This article was the basis of a segment of 60 minutes on November 5 on the benefit of wine in the prevention of heart disease. This is the second such discussion 60 minutes has had. Their first four years ago, called the "French Paradox", is generally credited in the wine business with the subsequent upsurge in red wine sales, which continues


(1) What is meant by a "U-shaped relation?

(2) The researchers worried a lot about possible confounding factors in this study. What factors do you think they worried out?

(3) Why was the study so large? Why didn't they just study 1000 people?

(4) Will this research change your life, and why?

Many find 'remote viewing' a far-fetched science.
Washington Post, 2 December 1995, A3
Curt Suplee

Federal intelligence agencies spent $20 million dollars in the last two decades studying and trying to exploit a psychic ability called "remote viewing". These initiatives began in the early 1970's, because of a concern that the Soviet Union was making substantial progress in understanding extrasensory perception. People spoke of the "ESP" gap.

The CIA inherited this program and asked statistician Jessica Utts and Psychologist Raymond Hyman to evaluate the results of the program. Professor Utts has been looking at results in parapsychology for the past ten years as part of her research program. She is known to support the possibility of extra-sensory perception. Hyman is a psychologist and well-known skeptic who has consulted many times for government panels and others regarding the possibility of extra-sensory perception.

The program, called Stargate, had three parts: (1) keeping tabs on what other countries were doing, (2) actually using psychics to see if they could add anything to ordinary intelligence, and (3) carrying out research to see if there were psychics who were effective at remote viewing.

Most of the research was carried out by two California contractors, SRI International and Science Applications International Corp. They carried out thousands of tests, with hundreds of subjects resulting in the identification of a couple of dozen psychics. In a typical experiment an assistant in another room would hold up a randomly selected photo from a set of five different pictures, each in a sealed envelope. The subject would be asked to describe what was in the picture.

The subject would produce verbal impressions, hand drawings or both. A judge would rank each photo from 1 (best) to 5 (worst) according to how closely each corresponded to the psychic's description. Statistician Jessica Utts examined years of data and found that a substantial number of the tests turned up average ranks around 2.3, about 14 percent better than chance. She concluded that the results of these tests could not be accounted for by chance and that remote sensing was a real phenomenon. Hyman remains skeptical being concerned, about methodological problems that need further investigation and problems related to being able to replicate the results in these experiments.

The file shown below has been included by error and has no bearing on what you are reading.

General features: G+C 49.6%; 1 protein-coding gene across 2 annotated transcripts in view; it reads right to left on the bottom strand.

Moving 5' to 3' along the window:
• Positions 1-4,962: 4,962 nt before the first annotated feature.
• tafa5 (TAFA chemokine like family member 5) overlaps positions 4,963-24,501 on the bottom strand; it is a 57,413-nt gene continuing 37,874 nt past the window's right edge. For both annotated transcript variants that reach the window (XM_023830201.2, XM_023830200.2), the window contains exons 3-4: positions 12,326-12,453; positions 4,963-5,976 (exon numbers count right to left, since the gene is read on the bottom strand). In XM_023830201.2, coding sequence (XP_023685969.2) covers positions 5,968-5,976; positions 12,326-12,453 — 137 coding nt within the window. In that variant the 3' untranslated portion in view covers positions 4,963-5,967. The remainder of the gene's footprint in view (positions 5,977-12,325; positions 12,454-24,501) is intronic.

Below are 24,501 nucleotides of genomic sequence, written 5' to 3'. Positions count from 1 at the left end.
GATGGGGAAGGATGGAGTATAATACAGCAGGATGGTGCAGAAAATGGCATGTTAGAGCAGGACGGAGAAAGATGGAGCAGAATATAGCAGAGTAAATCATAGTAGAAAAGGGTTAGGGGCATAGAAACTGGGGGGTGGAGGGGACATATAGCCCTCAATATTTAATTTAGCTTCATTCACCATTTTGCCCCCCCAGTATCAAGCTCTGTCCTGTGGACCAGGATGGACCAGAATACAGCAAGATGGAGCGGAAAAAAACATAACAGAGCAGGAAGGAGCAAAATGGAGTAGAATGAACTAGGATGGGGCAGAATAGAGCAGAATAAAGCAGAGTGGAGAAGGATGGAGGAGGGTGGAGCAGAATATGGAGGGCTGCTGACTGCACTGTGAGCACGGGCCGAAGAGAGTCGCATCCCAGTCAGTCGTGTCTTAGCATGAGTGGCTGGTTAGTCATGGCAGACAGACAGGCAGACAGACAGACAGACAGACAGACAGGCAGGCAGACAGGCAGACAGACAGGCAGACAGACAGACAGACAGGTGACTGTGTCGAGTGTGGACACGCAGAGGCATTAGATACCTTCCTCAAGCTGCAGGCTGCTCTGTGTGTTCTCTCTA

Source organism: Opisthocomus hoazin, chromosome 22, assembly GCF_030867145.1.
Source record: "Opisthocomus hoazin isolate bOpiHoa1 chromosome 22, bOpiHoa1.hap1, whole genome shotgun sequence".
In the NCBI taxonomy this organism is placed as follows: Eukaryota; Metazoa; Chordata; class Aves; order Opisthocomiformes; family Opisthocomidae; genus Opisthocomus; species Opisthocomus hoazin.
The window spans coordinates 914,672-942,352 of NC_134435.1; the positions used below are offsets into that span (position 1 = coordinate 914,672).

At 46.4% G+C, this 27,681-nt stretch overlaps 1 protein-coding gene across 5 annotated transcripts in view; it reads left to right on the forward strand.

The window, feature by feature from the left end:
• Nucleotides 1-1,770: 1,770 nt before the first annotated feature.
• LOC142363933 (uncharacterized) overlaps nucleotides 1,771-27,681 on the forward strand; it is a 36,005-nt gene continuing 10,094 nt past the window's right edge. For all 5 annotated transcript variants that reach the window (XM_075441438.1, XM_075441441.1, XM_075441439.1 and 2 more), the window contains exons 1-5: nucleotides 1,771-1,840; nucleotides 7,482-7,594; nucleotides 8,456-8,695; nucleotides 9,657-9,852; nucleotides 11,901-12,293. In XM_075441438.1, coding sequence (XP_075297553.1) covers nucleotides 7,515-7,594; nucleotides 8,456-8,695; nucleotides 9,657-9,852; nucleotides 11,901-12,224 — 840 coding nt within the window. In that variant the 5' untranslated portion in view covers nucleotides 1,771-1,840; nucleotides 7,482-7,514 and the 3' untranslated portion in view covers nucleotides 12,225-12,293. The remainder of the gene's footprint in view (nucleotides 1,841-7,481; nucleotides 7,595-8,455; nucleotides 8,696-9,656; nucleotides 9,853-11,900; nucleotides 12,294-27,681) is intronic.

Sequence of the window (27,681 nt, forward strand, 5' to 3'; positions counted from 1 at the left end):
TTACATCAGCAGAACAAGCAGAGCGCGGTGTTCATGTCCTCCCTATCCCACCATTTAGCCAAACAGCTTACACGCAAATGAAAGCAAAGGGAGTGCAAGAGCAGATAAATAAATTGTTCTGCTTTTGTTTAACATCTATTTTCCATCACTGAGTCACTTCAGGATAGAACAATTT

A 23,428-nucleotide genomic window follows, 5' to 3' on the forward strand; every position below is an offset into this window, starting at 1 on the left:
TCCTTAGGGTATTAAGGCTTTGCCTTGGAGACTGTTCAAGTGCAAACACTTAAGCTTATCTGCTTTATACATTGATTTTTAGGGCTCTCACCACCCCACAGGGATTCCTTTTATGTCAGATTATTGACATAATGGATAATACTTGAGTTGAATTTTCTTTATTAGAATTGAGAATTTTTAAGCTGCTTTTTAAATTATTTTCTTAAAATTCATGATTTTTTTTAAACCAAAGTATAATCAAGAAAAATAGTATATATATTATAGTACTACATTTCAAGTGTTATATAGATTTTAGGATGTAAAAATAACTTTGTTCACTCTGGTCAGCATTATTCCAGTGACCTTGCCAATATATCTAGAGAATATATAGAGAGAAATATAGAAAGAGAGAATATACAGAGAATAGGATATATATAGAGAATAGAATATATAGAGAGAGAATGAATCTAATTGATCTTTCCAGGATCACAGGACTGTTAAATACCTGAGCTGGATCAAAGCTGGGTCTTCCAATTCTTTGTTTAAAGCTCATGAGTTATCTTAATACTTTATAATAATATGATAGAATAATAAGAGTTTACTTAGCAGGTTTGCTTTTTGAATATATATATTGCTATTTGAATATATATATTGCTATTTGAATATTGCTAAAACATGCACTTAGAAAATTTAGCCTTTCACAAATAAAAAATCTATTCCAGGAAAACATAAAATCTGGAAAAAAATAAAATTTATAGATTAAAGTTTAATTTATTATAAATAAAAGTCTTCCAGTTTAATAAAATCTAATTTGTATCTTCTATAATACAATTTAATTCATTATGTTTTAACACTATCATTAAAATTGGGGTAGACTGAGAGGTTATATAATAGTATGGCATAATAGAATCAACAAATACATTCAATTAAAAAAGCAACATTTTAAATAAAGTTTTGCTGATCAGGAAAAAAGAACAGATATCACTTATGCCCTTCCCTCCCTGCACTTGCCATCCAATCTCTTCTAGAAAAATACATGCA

The CIA has decided to drop the program in favor of watchful waiting. Utts and Hyman wrote individual reports and you can find them both on Professor Utts Homepage

They are both very well written and discribe many of the basic issues involved in using statistics to establish a scientific claim.


(1) How do you think Professor Utts got the 14% chance for getting an average ranking of 2.3 or lower?

(2) Hyman claims that establishing statistically significant results related to ESP is a far cry from showing that there is such a thing. What does he mean by this?

(3) What do you think are some of the methodological concerns one might have about experiments of the kind described above?

New sign of the times--speed limit fast.
The Christian Science Monitor, 7 December 1995, U.S. p1
Laurel Shaper Waters

The national speed limit has been repealed, effective December 8. Most states will not increase limits beyond 55 or 65 mph. On the other hand, nine Western states will move to 70 mph, while Nevada Wyoming and Kansas will increase to 75 mph, and Montana will actually eliminate daytime speed limits.

The Transportation Department estimates that the federal repeal will lead to 6400 more highway deaths a year. Chuck Hurley of the Insurance Institute for Highway Safety says he expects more honest debate at the state level, since states will have to bear the health-care costs of auto injuries. Tom Magliozzi, co-host of National Public Radio's "Car Talk" says that "what we have done in this country is that we have decided that getting someplace 15 or 20 minutes earlier is more important than life itself."